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5 New Hobbies to Start this Summer
After retirement, it’s common to find yourself with extra free time. While Grand Oaks provides daily activities to residents, like exercise classes, book clubs, creative crafts, gardening, and more, you may still look for something new. Try out these fun and beneficial hobbies to fill your free time this summer.
Whether you’re a seasoned pro in the kitchen or your experience goes no further than the microwave, cooking is a great hobby to explore. You can cook solo or as a fun activity with friends and family.
There are many benefits of cooking for seniors that boost your physical and mental health. Cooking stimulates all five senses, which is essential for those with dementia. Since our memory is connected to our senses, familiar sounds, sights, and smells can decrease stress and be therapeutic.
A healthy diet is also essential for seniors. Cooking as a hobby allows you to try new recipes. Check out these fresh and healthy summer recipes to jumpstart your cooking hobby.
Genealogy studies families, family history, and tracing their lineages. You can learn a lot about your family’s origins and history by researching your genealogy. You may find interesting facts that no one knew before, which can be a great conversation topic the next time friends and family visit.
Researching genealogy benefits seniors by encouraging the development of new skills (like working with computers) and improving cognition and self-esteem. Exploring the past or reminiscing on family history can give seniors a chance to reconnect with personal memories while also learning new things about their ancestry.
There are many ways to start researching your genealogy—and you surprisingly don’t have to pay a dime! This article highlights 10 free ways to begin researching your family tree.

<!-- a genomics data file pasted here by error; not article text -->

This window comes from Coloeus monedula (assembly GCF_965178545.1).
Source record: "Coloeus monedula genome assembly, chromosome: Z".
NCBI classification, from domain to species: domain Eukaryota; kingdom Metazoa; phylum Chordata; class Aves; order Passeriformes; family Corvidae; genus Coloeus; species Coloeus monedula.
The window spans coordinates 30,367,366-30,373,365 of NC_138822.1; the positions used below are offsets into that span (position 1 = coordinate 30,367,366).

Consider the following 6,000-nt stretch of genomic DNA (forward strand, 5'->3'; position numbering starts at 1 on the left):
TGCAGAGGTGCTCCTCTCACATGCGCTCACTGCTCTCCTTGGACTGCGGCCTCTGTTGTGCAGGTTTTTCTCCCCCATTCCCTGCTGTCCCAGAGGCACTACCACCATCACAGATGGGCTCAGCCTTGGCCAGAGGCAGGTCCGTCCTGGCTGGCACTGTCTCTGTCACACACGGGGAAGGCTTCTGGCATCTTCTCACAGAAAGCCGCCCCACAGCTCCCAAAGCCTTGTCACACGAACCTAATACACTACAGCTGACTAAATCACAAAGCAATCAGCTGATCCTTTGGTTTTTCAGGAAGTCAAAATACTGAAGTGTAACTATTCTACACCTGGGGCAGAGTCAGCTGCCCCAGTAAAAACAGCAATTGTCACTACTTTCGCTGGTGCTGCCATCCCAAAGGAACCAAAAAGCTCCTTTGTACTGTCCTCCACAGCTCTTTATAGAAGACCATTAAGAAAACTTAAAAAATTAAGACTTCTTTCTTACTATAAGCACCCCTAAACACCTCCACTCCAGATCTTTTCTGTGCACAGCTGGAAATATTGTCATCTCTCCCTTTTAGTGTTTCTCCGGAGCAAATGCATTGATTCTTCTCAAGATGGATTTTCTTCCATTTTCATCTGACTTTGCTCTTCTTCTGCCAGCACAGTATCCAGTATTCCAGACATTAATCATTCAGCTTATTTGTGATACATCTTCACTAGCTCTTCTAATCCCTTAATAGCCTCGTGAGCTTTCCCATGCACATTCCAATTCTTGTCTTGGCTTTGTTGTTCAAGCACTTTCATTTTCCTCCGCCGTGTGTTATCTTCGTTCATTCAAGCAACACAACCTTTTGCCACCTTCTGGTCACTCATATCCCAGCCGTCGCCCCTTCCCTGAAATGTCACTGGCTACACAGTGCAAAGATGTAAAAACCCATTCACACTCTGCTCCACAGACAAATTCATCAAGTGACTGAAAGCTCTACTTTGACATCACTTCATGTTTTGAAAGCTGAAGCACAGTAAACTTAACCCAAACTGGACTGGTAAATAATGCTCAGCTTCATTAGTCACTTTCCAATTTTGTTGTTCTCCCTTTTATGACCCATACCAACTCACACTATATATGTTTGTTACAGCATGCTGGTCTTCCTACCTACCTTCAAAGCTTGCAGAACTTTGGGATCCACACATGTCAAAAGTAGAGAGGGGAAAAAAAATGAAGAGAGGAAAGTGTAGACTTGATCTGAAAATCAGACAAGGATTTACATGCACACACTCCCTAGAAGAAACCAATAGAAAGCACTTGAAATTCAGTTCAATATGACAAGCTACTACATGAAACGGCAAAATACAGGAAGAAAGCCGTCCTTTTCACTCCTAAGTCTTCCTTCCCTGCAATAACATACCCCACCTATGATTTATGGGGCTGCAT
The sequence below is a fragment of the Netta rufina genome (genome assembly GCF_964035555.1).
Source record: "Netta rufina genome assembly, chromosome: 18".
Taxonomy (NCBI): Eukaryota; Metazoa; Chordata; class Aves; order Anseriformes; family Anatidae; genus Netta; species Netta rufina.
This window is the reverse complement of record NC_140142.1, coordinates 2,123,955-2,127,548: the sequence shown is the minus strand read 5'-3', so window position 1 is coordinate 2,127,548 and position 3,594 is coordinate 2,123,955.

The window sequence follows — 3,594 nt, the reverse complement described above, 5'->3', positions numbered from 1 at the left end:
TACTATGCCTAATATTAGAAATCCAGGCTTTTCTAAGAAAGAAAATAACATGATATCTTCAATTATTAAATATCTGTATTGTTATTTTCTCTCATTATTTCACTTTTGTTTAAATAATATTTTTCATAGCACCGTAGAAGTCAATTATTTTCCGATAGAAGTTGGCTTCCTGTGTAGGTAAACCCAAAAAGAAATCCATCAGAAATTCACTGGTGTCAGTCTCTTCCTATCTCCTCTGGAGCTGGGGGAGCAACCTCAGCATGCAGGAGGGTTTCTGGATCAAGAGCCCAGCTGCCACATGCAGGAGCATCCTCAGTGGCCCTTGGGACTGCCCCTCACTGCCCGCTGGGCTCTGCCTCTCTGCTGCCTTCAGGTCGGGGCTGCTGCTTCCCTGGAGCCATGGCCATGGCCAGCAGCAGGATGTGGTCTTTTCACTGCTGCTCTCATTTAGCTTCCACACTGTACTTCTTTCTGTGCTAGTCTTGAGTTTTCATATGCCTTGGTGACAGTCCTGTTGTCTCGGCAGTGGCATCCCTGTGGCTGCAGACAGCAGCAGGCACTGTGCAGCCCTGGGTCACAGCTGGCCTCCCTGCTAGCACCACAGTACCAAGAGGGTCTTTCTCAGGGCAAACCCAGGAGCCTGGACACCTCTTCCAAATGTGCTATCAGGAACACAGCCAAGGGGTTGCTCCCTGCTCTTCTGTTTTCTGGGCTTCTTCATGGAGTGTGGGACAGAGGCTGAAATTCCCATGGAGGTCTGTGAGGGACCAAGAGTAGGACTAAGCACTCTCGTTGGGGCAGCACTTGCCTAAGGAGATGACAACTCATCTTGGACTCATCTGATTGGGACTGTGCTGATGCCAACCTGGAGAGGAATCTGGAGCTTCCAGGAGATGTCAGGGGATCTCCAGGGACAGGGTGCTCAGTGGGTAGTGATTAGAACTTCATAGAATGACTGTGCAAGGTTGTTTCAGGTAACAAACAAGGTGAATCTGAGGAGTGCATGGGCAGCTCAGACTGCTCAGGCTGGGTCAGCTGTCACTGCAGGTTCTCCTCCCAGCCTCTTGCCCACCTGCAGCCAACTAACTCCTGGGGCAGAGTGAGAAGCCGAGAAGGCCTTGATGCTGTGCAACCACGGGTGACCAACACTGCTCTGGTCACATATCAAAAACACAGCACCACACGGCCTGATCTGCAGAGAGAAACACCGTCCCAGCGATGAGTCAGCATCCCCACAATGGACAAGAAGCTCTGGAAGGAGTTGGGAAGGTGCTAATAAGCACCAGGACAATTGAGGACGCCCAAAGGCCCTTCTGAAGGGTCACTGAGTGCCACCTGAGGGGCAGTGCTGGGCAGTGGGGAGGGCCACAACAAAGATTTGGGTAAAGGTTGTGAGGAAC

Birdwatching is an excellent opportunity to get outdoors and learn something new. Gather a few bird identification books and binoculars and head outside. You can also start a journal or a scrapbook to track the birds you see.
Walking through nature is a great low-impact exercise, helping to promote heart health. This activity benefits the body and mind and can help decrease depression, stress, and anxiety. Time in the sun helps supply your body with much-needed vitamin D, while birdwatching promotes mental alertness.
Interested, but don’t know where to start? Check out this beginner’s guide to birdwatching around D.C.
Learn a Language
While some may think learning a second language is too challenging after a certain age, studies show seniors can adeptly learn a second language. In fact, there are many benefits surrounding learning a foreign language as you age.
Studying and learning another language at an older age can reduce the risk of Alzheimer’s disease and other forms of dementia and slow down brain deterioration in seniors with dementia. Additionally, it can improve memory, increase your ability to multitask, boost creativity, and promote socialization.
Plenty of free online resources are available—pick one, pick your language, and get started!
Learn an Instrument
Music gives everyone—especially seniors—a much-needed boost. For seniors, research shows that music improves mood, encourages memory recall and socialization, reduces stress, and promotes overall mental and physical health. Learning to play a musical instrument can also help improve motor function and cognition.
Many instruments are recommended for those aged 50 and over—the piano, harmonica, guitar, bongos, and recorder are all relatively simple to learn. YouTube videos are an excellent resource for learning to play any instrument.
Make the most of your summer by taking up one of these fun and beneficial hobbies. Take comfort in knowing whatever you choose benefits your social, mental, and physical health. For information on activities offered at Grand Oaks, contact us today.